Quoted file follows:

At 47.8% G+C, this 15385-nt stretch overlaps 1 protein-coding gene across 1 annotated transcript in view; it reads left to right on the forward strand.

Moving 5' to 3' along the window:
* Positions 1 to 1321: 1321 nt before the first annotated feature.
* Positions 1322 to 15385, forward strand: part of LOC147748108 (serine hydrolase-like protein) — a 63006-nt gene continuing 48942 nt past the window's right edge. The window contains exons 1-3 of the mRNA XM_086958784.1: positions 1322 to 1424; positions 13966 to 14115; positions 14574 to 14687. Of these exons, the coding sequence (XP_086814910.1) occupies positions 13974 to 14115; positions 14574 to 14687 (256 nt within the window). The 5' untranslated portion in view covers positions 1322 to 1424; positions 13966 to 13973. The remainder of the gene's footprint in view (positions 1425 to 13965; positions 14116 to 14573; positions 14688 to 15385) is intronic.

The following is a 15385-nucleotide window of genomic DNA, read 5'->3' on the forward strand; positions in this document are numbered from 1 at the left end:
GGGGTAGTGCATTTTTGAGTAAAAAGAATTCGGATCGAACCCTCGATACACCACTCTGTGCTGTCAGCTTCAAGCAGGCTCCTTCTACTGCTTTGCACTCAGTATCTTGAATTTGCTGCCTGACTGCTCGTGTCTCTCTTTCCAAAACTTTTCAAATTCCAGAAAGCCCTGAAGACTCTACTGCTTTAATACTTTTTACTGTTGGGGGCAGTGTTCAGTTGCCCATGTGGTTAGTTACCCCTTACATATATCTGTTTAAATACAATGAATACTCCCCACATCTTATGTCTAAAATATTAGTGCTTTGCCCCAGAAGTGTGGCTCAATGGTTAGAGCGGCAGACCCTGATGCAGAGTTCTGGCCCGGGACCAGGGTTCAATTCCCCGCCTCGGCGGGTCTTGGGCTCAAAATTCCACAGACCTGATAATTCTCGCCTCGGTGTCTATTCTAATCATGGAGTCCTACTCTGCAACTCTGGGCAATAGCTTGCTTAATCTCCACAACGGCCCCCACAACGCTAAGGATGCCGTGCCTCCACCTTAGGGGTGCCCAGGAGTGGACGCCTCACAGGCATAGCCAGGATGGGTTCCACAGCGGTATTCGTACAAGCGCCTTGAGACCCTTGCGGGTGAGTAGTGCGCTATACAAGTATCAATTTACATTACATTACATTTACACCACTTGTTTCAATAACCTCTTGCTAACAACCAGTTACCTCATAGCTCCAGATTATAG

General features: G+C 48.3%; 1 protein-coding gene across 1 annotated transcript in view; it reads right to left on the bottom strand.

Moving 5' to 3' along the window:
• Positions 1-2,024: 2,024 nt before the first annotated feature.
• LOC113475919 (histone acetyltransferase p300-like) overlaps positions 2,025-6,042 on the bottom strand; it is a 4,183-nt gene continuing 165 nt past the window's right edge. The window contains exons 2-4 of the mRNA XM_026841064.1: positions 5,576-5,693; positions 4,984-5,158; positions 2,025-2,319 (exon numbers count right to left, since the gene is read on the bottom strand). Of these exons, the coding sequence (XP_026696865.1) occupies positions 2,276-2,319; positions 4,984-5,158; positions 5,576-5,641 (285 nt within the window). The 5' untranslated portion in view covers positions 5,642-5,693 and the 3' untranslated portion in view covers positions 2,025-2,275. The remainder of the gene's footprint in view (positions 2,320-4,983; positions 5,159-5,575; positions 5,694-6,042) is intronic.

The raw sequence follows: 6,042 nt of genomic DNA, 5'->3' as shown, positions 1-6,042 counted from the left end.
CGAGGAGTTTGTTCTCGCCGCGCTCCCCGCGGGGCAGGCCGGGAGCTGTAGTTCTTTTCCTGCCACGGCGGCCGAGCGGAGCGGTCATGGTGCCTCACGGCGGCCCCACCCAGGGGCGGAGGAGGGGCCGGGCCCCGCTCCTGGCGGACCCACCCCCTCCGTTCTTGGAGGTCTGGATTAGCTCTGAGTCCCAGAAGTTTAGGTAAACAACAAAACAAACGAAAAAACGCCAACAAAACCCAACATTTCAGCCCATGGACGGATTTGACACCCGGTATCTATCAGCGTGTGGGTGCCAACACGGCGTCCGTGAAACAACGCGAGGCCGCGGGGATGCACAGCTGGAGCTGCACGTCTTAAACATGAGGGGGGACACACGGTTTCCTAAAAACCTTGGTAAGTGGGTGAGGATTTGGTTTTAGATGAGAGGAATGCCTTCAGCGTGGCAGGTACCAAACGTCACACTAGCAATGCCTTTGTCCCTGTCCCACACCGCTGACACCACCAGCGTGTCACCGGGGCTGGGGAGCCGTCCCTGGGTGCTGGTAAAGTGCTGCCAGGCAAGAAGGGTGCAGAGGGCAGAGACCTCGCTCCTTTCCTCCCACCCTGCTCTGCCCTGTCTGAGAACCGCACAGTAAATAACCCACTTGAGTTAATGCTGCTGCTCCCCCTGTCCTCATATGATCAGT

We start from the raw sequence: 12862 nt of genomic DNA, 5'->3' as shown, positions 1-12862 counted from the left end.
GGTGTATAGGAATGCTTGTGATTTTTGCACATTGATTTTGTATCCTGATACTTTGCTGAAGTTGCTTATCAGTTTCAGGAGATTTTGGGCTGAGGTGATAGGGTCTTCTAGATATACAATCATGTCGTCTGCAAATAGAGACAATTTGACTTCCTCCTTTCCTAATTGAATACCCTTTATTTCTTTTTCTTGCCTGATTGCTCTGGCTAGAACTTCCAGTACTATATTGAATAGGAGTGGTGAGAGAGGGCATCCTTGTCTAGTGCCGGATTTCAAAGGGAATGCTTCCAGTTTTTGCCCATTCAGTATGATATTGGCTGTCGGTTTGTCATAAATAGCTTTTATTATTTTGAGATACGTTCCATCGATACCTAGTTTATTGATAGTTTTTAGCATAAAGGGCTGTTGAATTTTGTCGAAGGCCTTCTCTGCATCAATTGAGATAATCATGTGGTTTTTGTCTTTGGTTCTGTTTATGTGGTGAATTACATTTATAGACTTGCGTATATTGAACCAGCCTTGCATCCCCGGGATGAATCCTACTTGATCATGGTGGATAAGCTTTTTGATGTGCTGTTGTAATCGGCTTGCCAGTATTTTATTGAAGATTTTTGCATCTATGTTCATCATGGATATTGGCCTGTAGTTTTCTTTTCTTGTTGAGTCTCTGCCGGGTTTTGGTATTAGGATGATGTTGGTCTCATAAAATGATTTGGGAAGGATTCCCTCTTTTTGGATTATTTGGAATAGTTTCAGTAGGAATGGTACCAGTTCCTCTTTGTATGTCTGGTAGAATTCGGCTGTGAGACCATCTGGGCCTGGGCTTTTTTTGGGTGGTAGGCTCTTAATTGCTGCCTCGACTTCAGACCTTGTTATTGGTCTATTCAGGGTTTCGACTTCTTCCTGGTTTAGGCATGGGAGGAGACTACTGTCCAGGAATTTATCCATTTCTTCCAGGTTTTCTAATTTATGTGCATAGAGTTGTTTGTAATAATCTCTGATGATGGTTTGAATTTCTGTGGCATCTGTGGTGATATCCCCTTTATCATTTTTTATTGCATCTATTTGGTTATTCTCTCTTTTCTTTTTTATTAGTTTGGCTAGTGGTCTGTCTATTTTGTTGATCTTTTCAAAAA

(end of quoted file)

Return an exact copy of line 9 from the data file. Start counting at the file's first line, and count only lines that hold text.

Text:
• Positions 1-2,024: 2,024 nt before the first annotated feature.